Thousands Of Solar Panels Airlifted Onto Tonsley Rooftops

Solar panel airlift - Tonsley, Adelaide

2,000 solar panels were recently airlifted by helicopter onto the roofs of Renewal SA’s Line Zero building and TAFA SA’s campus in Adelaide’s Tonsley Innovation District.

In what turned out to be a 10-hour exercise, 80 pallets of solar panels weighing up to 800kg each started making their way onto the rooftops from 6.30am on Saturday, May 7. The lifts were carried out by Adelaide’s Aerotech, which among other activities provides heavy lift aerial crane operations for significant construction projects.

The solar panels are part of a Stage 2 PV installation at Tonsley Innovation District, increasing its solar power capacity to 5 megawatts.

Combined with the existing solar panels already in place atop the Main Assembly Building (MAB)1, addition of the new capacity will collectively generate up to 80% of Tonsley’s energy demand according to Todd Perry, General Manager of Project Delivery and Property at Renewal SA.

“Tonsley has demonstrated a strong commitment to sustainable and innovative outcomes since its inception,” said Mr. Perry. “The District Energy Scheme is a great example of that commitment because it gives businesses within the district surety and access to reliable, renewable energy at a cheaper rate without having to rely on supply from the national electricity grid.”

Located around 11 kilometres south of the heart of Adelaide, in a previous life Tonsley Innovation District was the home of Chrysler Australia’s automotive manufacturing. Mitsubishi Motors purchased the site in the 1980’s and shuttered operations there in 2008. In 2010, the South  Australian Government purchased the 61-hectare site, with the intention of creating a smart technology mixed-use precinct and residential development.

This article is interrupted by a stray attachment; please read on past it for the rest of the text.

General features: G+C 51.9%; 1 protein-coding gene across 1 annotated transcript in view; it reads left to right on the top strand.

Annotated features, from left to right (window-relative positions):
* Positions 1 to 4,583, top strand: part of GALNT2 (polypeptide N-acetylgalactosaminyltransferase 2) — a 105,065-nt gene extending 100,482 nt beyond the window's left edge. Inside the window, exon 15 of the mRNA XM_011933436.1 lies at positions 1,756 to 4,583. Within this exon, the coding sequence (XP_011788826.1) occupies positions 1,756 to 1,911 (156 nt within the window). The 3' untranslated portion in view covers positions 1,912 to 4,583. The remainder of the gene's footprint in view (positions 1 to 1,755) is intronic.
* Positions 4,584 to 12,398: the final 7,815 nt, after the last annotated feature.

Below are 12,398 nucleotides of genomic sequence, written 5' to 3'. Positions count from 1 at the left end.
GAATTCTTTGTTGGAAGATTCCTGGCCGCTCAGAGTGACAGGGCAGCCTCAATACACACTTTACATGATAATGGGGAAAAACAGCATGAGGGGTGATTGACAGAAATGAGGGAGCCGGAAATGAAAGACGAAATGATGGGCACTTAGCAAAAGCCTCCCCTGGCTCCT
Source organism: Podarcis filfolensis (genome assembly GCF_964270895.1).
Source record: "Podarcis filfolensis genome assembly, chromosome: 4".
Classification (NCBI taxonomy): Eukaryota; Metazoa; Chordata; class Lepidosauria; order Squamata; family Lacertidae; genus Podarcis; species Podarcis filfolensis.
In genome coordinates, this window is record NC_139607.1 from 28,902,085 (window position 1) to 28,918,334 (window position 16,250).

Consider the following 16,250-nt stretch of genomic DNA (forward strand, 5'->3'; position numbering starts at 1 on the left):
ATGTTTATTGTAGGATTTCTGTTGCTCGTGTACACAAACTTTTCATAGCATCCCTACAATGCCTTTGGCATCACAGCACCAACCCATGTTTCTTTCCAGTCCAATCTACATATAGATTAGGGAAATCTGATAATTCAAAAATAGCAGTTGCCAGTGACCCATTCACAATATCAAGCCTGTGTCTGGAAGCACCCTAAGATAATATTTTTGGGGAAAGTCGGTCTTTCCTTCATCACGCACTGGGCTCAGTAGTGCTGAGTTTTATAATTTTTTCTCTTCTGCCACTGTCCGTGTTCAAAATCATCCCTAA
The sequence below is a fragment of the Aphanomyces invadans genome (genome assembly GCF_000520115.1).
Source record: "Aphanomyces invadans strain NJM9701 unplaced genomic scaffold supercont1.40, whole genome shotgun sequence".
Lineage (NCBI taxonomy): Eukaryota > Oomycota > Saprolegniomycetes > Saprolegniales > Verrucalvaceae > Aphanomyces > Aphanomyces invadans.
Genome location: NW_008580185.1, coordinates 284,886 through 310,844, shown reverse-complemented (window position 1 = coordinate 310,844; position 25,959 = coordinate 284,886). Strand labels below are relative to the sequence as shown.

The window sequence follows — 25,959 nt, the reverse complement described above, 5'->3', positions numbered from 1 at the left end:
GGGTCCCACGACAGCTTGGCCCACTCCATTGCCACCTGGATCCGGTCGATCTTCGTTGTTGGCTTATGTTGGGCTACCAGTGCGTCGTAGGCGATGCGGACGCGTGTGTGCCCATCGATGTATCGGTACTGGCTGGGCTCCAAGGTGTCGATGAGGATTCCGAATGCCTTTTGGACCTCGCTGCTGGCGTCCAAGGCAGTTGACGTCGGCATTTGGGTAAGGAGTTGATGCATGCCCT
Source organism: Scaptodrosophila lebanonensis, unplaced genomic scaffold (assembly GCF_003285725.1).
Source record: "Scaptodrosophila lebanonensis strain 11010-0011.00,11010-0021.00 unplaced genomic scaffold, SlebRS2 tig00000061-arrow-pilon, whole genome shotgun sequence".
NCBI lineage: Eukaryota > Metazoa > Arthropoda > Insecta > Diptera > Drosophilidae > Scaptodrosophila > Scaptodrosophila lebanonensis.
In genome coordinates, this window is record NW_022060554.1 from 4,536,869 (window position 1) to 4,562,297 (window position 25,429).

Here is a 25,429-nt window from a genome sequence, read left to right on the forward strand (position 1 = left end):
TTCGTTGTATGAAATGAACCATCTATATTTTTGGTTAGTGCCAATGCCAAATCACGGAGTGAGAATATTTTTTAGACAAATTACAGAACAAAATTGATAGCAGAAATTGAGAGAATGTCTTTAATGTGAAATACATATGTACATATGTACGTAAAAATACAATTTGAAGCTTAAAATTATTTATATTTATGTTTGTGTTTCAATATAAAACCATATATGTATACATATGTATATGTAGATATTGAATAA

10MW Battery On The Way For Tonsley

Today, Tonsley Innovation District hosts dozens of businesses and organisations, with significant representation from the cleantech and renewable energy sectors. Among the firms with a presence there are Tesla and CleanPeak Energy; the latter responsible for delivering Tonsley’s District Energy Scheme.

CleanPeak Energy has committed further funding to install a 10-Megawatt battery at Tonsley to soak up surplus solar energy generated for use outside the “solar window”.

“Once finished, the integrated solar and battery system will allow the world class Tonsley Innovation District to be supplied by 100% renewable energy,” said CleanPeak Energy CEO Phillip Graham.

When done and dusted, Tonsley is expected to host 13,000 solar panels, 34 solar inverters, the 10MW battery system and more than 15 kilometres of electrical cabling installed as part of the District Energy Scheme. Originally, there was to be “up to” 20,000 solar panels for a total capacity of 6 megawatts.

In other recent Tonsley Innovation District news, Labor leader Anthony Albanese and Industry spokesman Ed Husic last week pledged $10 million to boost advanced manufacturing through expansion of Flinders University’s Factory of the Future at Tonsley. Flinders’ Pro Vice-Chancellor (Research Impact) Professor John Spoehr said the funding would help generate some 800 secure jobs.


  1. 7,400 solar panels were previously installed on the Main Assembly Building roof at Tonsley, delivering a total installed capacity of 2.34 megawatts
About Michael Bloch

Michael caught the solar power bug after purchasing components to cobble together a small off-grid PV system in 2008. He's been reporting on Australian and international solar energy news ever since.

Speak Your Mind

Please keep the SolarQuotes blog constructive and useful with these 4 rules:

1. Real names are preferred - you should be happy to put your name to your comments.
2. Put down your weapons.
3. Assume positive intention.
4. If you are in the solar industry - try to get to the truth, not the sale.
5. Please stay on topic.